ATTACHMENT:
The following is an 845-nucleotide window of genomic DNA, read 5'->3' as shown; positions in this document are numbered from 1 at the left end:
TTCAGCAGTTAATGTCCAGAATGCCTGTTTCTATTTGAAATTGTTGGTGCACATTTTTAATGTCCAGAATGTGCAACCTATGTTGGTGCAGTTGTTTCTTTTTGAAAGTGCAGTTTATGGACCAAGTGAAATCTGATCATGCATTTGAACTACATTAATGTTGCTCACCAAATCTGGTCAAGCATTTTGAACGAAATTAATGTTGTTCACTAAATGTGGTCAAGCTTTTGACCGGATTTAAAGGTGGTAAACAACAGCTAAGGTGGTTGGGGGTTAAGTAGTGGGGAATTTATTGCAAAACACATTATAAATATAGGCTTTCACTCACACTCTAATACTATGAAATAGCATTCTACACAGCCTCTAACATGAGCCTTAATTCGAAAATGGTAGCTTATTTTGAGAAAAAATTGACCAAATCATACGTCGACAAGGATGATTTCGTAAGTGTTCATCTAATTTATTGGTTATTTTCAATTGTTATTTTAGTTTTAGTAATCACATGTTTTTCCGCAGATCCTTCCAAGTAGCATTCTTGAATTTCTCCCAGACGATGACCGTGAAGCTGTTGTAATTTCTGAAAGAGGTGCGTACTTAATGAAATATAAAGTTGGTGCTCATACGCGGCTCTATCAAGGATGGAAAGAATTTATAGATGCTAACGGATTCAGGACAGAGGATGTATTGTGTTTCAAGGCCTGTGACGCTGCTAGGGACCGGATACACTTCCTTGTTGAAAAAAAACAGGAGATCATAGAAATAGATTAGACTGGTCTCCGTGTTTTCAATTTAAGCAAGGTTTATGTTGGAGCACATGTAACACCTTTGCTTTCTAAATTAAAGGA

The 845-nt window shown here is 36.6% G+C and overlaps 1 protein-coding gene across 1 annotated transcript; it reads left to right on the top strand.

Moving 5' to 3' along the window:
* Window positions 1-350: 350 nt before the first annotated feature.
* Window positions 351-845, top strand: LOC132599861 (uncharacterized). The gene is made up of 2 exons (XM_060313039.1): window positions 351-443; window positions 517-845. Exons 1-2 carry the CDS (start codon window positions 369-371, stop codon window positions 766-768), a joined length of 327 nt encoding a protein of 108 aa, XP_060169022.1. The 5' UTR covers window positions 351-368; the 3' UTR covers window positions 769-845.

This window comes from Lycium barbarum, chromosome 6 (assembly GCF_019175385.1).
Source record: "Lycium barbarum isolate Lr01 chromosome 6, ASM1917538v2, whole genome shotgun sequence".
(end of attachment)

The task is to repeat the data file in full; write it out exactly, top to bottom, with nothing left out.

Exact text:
The following is an 845-nucleotide window of genomic DNA, read 5'->3' as shown; positions in this document are numbered from 1 at the left end:
TTCAGCAGTTAATGTCCAGAATGCCTGTTTCTATTTGAAATTGTTGGTGCACATTTTTAATGTCCAGAATGTGCAACCTATGTTGGTGCAGTTGTTTCTTTTTGAAAGTGCAGTTTATGGACCAAGTGAAATCTGATCATGCATTTGAACTACATTAATGTTGCTCACCAAATCTGGTCAAGCATTTTGAACGAAATTAATGTTGTTCACTAAATGTGGTCAAGCTTTTGACCGGATTTAAAGGTGGTAAACAACAGCTAAGGTGGTTGGGGGTTAAGTAGTGGGGAATTTATTGCAAAACACATTATAAATATAGGCTTTCACTCACACTCTAATACTATGAAATAGCATTCTACACAGCCTCTAACATGAGCCTTAATTCGAAAATGGTAGCTTATTTTGAGAAAAAATTGACCAAATCATACGTCGACAAGGATGATTTCGTAAGTGTTCATCTAATTTATTGGTTATTTTCAATTGTTATTTTAGTTTTAGTAATCACATGTTTTTCCGCAGATCCTTCCAAGTAGCATTCTTGAATTTCTCCCAGACGATGACCGTGAAGCTGTTGTAATTTCTGAAAGAGGTGCGTACTTAATGAAATATAAAGTTGGTGCTCATACGCGGCTCTATCAAGGATGGAAAGAATTTATAGATGCTAACGGATTCAGGACAGAGGATGTATTGTGTTTCAAGGCCTGTGACGCTGCTAGGGACCGGATACACTTCCTTGTTGAAAAAAAACAGGAGATCATAGAAATAGATTAGACTGGTCTCCGTGTTTTCAATTTAAGCAAGGTTTATGTTGGAGCACATGTAACACCTTTGCTTTCTAAATTAAAGGA

The 845-nt window shown here is 36.6% G+C and overlaps 1 protein-coding gene across 1 annotated transcript; it reads left to right on the top strand.

Moving 5' to 3' along the window:
* Window positions 1-350: 350 nt before the first annotated feature.
* Window positions 351-845, top strand: LOC132599861 (uncharacterized). The gene is made up of 2 exons (XM_060313039.1): window positions 351-443; window positions 517-845. Exons 1-2 carry the CDS (start codon window positions 369-371, stop codon window positions 766-768), a joined length of 327 nt encoding a protein of 108 aa, XP_060169022.1. The 5' UTR covers window positions 351-368; the 3' UTR covers window positions 769-845.

This window comes from Lycium barbarum, chromosome 6 (assembly GCF_019175385.1).
Source record: "Lycium barbarum isolate Lr01 chromosome 6, ASM1917538v2, whole genome shotgun sequence".